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Honoring MLK’s Legacy in the K–1 classroom

This week my students studied the importance of Dr. Martin Luther King Jr. We read the picture book biography Martin’s Big Words by Doreen Rappaport. The book described scenes from King’s life, beginning with his childhood experience of seeing “White Only” signs throughout his hometown. He questions his mother about their meaning, and she assures him, “You are as good as anyone.” Listening to his father preach, the boy asserts, “When I grow up, I’m going to get big words, too.” Rappaport also touches upon King’s role in the Montgomery bus strike that followed Rosa Park’s 1955 arrest for refusing to give up her seat to a white passenger and his subsequent efforts as a civil rights crusader. After briefly describing the circumstances of his death, the story concludes with the statement, “His big words are alive for us today.”

Martin’s Big Words had moving illustrations and powerful text that engaged the students. They were captured by the “Whites Only” sign and referred to it a few times since reading the book. “Meghan, would black people have been able to go here, sit here, etc., without Dr. King’s words?” asked a student. The book inspired some thought-provoking conversations for our class. It conveyed the message that we must remember to fight with words, rather than our fists. It encouraged the students to consider the limitless possibilities of their future.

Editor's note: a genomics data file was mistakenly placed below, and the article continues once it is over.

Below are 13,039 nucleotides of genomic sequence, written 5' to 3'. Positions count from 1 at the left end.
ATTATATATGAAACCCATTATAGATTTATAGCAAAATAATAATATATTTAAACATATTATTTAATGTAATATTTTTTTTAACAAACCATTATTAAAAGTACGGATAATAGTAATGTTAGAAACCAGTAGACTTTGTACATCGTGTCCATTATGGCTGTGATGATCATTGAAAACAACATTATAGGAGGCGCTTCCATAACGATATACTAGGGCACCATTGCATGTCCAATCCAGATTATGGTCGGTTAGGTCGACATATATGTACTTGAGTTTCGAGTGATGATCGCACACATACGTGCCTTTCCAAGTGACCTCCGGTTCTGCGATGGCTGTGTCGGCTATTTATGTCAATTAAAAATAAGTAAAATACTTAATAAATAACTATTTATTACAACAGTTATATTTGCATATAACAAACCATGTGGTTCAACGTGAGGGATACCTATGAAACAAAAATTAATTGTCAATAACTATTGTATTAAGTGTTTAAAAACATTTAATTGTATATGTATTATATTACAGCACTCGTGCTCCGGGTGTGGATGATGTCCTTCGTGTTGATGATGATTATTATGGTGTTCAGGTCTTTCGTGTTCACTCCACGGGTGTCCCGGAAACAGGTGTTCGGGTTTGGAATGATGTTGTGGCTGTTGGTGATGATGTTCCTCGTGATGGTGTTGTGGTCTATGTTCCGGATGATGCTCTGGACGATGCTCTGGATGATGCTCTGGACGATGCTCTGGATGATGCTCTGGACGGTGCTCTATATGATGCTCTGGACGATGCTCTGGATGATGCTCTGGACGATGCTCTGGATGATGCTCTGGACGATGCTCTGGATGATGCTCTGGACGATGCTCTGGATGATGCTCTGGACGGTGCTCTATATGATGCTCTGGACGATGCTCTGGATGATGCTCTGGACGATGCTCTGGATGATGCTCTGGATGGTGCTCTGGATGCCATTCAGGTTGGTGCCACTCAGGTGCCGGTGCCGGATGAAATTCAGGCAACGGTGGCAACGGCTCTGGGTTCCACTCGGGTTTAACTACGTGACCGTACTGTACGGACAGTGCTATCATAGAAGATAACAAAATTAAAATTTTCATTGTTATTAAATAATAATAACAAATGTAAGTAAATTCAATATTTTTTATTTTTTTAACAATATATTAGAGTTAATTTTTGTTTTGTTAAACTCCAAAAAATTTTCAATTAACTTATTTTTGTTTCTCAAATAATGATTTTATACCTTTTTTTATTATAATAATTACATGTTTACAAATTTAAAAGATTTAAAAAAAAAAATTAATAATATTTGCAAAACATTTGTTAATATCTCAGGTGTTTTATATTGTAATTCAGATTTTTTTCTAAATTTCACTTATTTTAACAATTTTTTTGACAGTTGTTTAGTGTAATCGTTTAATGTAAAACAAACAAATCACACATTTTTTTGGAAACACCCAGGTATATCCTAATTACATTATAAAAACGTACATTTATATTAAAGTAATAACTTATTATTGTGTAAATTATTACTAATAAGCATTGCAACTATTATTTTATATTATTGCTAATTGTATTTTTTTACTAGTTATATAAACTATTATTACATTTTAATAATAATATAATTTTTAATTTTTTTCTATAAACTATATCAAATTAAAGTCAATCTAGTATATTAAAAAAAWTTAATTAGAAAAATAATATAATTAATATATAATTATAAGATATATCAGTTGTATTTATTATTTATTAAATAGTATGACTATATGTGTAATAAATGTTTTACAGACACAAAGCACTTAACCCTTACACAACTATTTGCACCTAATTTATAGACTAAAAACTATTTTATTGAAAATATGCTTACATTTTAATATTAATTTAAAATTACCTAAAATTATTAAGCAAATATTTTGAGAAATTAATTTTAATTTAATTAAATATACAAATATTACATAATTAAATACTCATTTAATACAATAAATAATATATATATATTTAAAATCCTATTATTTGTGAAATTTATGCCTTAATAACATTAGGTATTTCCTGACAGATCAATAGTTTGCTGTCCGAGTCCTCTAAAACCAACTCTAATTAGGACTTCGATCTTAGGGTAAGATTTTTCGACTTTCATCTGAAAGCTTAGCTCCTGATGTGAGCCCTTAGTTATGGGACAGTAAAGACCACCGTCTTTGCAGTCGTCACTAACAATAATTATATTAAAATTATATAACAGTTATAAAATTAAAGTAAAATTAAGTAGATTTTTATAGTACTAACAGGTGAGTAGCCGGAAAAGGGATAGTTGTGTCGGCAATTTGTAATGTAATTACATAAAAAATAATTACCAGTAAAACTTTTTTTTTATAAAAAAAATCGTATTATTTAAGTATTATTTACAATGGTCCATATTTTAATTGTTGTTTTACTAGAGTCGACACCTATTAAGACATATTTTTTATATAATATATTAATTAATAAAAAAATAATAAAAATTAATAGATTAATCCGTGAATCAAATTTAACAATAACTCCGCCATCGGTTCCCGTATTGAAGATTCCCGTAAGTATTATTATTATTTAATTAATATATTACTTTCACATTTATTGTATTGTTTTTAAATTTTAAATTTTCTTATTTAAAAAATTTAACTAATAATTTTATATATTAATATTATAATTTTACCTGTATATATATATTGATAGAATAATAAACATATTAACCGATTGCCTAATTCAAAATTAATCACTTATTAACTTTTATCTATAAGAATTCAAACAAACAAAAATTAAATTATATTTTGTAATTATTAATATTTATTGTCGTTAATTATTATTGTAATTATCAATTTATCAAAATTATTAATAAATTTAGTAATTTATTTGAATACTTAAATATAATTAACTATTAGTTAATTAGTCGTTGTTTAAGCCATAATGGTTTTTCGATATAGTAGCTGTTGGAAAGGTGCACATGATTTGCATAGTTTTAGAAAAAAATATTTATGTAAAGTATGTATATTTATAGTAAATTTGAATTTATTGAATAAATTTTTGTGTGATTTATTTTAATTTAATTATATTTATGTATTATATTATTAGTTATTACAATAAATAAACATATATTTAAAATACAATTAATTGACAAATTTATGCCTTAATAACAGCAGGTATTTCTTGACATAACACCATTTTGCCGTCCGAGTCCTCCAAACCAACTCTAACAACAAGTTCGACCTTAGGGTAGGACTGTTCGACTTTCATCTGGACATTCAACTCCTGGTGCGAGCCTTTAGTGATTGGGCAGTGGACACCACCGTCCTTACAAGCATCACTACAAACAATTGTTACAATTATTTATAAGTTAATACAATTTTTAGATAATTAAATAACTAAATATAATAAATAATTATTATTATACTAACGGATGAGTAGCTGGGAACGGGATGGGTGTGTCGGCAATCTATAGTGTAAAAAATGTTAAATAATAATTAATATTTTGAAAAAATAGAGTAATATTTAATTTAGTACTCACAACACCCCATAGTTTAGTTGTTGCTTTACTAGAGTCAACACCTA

We followed the book with listening to the song “With My Own Two Hands” by Ben Harper. Here is a sample of the lyrics below and a link to the music video:

I can change the world
with my own two hands.
Make a better place
with my own two hands.
Make a kinder place
with my own two hands.

We listened to the reggae-like beat and thought of all the things we could do, help, or change with our hands. Each student then made a poster about things that they could do and some examples were “Save the bees,” “Help people in need,” “Send more wood to earthquakey places, for starters, Haiti.” We all felt a renewed energy and we were inspired by how we can help the world. What a great way to start 2017!

Meghan Brtnik

is a classroom teacher on the K-2 team. Originally from Toronto, Canada, Meghan was a substitute teacher at an international baccalaureate school in Toronto and at the Latin School of Chicago. She graduated from York University, Toronto, with a M.Ed. at the primary/junior level and completed an additional qualification course in special education. Meghan earned a B.A. from the University of Western Ontario in honors psychology, focusing on the psychological and social foundations in human behavior. In addition, Meghan has worked in a Montessori school, tutored students individually, and lived and worked at an all-girls boarding school.
For fun, Meghan loves traveling, trying out new restaurants, exploring new neighborhoods, swimming, reading, and walking.

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